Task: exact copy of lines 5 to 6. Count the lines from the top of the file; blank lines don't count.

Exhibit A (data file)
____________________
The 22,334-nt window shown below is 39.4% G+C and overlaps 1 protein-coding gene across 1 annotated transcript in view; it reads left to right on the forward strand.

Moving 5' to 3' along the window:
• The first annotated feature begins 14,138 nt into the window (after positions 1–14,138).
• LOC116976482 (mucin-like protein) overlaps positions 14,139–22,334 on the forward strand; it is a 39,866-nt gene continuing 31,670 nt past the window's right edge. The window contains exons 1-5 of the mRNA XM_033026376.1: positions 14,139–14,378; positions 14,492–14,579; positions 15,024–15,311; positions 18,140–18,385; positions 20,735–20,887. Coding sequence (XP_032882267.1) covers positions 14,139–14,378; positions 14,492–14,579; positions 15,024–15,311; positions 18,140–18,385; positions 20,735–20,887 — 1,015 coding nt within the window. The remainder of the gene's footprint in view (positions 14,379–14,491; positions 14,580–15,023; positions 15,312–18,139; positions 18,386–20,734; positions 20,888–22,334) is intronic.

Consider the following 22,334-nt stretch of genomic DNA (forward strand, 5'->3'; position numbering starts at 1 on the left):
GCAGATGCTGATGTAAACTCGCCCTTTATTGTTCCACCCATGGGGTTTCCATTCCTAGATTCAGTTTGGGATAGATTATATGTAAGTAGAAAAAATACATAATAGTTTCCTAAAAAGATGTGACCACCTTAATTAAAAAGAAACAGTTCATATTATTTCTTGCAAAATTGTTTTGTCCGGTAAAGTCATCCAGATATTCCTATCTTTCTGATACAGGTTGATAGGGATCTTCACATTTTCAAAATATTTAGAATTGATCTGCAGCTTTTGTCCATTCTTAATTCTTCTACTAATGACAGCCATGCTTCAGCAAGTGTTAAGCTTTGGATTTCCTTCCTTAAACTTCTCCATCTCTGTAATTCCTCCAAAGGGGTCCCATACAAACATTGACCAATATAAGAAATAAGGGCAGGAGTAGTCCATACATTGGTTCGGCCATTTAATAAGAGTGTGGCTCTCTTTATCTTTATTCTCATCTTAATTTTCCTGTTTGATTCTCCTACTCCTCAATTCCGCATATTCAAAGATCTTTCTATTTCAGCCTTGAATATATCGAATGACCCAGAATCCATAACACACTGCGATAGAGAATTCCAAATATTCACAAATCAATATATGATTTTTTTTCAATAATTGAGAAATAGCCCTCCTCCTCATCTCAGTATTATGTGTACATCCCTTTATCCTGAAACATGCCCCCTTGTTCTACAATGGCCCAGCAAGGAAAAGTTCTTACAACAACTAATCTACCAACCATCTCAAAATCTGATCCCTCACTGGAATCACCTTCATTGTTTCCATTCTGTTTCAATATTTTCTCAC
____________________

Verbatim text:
Consider the following 22,334-nt stretch of genomic DNA (forward strand, 5'->3'; position numbering starts at 1 on the left):
GCAGATGCTGATGTAAACTCGCCCTTTATTGTTCCACCCATGGGGTTTCCATTCCTAGATTCAGTTTGGGATAGATTATATGTAAGTAGAAAAAATACATAATAGTTTCCTAAAAAGATGTGACCACCTTAATTAAAAAGAAACAGTTCATATTATTTCTTGCAAAATTGTTTTGTCCGGTAAAGTCATCCAGATATTCCTATCTTTCTGATACAGGTTGATAGGGATCTTCACATTTTCAAAATATTTAGAATTGATCTGCAGCTTTTGTCCATTCTTAATTCTTCTACTAATGACAGCCATGCTTCAGCAAGTGTTAAGCTTTGGATTTCCTTCCTTAAACTTCTCCATCTCTGTAATTCCTCCAAAGGGGTCCCATACAAACATTGACCAATATAAGAAATAAGGGCAGGAGTAGTCCATACATTGGTTCGGCCATTTAATAAGAGTGTGGCTCTCTTTATCTTTATTCTCATCTTAATTTTCCTGTTTGATTCTCCTACTCCTCAATTCCGCATATTCAAAGATCTTTCTATTTCAGCCTTGAATATATCGAATGACCCAGAATCCATAACACACTGCGATAGAGAATTCCAAATATTCACAAATCAATATATGATTTTTTTTCAATAATTGAGAAATAGCCCTCCTCCTCATCTCAGTATTATGTGTACATCCCTTTATCCTGAAACATGCCCCCTTGTTCTACAATGGCCCAGCAAGGAAAAGTTCTTACAACAACTAATCTACCAACCATCTCAAAATCTGATCCCTCACTGGAATCACCTTCATTGTTTCCATTCTGTTTCAATATTTTCTCAC